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Injured Indy 500 crewmember discharged from hospital, recovering from surgery

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INDIANAPOLIS – Chris Minot, the Rahal Letterman Lanigan crewmember who was injured during a pit top in Sunday’s 103rd Indianapolis 500, was discharged from IU Health Methodist Hospital Monday following surgery to his leg on Sunday night. The chief mechanic known as “Chachi” hopes to return to action in the NTT IndyCar Series soon.

Rahal Letterman Lanigan Racing issued a statement on Sunday night following the Indianapolis 500.

“We were relieved to hear that Chris was in good spirits before surgery on his left leg,” the statement said. “He will be held overnight at IU Health Methodist Hospital. He has been a member of this team for almost 10 years and is a big asset. We have no doubt that he will come back stronger.”

Minot was getting ready to change the right-front tire on Jordan King’s Honda (pictured above), but King came into the pits and lost control. His car hit one of the wheels that was laid out for the pit stop and that wheel crashed into Minot, who was in his kneel down position to change the wheel.

The AMR Safety crew tended to Minot before carting him off pit lane. After a quick evaluation at the IU Health Infield Hospital, he was transported to IU Health Methodist Hospital in downtown Indianapolis.

King started 26th and had been running 21st before his second pit stop on Lap 69.  King lost control of the car and slid into the rear tire was set out to be put on and into the path of Minot, chief mechanic for the entry and outside front tire changer.  King later served a drive through penalty on Lap 80 while running in 20th place, two laps down. He went on to finish 24th.

It was his first oval race and first Indianapolis 500.

“I’m thinking about Chachi (Chris Minot) obviously,” King said. “I’m really disappointed in myself for the team, really for everybody.  I think we had a pretty strong car.  We were looking quite strong and making progress and looking at how the race finished, I think we could’ve been in the top 10, so that’s quite hard to swallow.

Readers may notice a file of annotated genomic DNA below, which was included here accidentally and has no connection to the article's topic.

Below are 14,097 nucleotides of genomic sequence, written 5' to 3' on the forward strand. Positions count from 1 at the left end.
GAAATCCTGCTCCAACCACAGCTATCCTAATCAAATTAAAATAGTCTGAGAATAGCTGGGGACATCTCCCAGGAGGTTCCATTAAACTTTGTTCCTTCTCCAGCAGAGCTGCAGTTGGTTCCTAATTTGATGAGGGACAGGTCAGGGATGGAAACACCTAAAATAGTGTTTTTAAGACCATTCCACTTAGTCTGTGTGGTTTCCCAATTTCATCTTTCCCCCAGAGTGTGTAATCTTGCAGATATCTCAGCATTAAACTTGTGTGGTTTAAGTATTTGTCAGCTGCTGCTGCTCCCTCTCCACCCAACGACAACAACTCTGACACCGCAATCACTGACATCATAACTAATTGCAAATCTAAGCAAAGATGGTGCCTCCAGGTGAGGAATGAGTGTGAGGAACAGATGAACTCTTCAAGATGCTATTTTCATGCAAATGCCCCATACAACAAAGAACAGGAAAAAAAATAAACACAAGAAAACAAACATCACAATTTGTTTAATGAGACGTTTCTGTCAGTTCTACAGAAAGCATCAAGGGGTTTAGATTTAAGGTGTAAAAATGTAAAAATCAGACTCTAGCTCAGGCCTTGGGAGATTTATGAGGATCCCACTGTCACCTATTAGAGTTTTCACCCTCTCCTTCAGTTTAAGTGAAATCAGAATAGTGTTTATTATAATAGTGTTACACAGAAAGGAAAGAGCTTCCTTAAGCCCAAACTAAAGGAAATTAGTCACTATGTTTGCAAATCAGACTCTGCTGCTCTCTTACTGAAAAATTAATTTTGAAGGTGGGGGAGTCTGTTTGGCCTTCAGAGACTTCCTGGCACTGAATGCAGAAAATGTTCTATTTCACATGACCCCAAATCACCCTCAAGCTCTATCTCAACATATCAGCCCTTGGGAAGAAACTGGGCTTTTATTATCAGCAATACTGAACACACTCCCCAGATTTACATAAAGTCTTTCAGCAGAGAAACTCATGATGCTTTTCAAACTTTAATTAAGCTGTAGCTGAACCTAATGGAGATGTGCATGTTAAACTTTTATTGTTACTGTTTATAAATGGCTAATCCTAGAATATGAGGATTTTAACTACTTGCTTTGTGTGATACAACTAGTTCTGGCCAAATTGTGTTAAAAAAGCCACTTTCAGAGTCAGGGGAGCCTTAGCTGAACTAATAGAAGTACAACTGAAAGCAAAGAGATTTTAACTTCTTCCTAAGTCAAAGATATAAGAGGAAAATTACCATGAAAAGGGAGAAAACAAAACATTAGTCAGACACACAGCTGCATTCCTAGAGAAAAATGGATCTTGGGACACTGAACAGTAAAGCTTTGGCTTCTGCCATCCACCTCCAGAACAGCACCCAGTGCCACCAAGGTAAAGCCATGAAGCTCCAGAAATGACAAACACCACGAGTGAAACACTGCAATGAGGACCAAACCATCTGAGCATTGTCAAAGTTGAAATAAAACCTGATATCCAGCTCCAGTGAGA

“First bit of call is to check that everything’s okay at the hospital.  It’s not good, it’s not what you want to do (injure a crewman).  It’s not.  I don’t even know what to say.  I’m really disappointed in myself and for everyone involved.  We could have had a good race but didn’t, so that’s that.”

WATCH: Red Bull F1 team completes pit stop in zero gravity

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The Red Bull Racing pit crew may have already made headlines last weekend when it completed the fastest pit stop in Formula One history, changing Max Verstappen’s tires in 1.82 seconds, but the team’s most recent stunt took their skills to new heights – quite literally.

With the help of the Russian Space agency Roscomos, a group of the team’s mechanics completed the world’s first zero-gravity pit stop, on-board a IIyushin II-76K cosmonaut training plane.

Using a 2005 BR1, the team filmed the viral video over the course of a week, enduring seven flights and about 80 parabolas – periods in which the plane climbs 45 degrees before falling again at a ballistic arch of 45 degrees, creating a period of weightlessness for approximately 22 seconds.

With such a short time frame between weightlessness periods, the car and equipment had to be both quickly and safely secured before gravity once again took effect. Each filming lasted roughly 15 seconds, and the stunt was the most physically and technically demanding activity the live demo team had ever undertaken.

“It pushed us harder than I thought it would,” said Red Bull Support Team Mechanic Joe Robinson. “You realize how much you rely on gravity when you don’t have any!

“It challenges you to think and operate in a different way – and that was brilliant. It was a once in a lifetime opportunity and honestly, I could have stayed and done it all month. It was amazing. I think it’s the coolest, most fun thing the Live Demo team has ever done with a show car.”

Though Red Bull was the first team to perform a pit stop in zero gravity, surprisingly Red Bull was not the first team to put a car through zero gravity. In 1999, McLaren driver David Coulthard and his car experienced zero gravity as part of a promotion for then-sponsor West Cigarettes.

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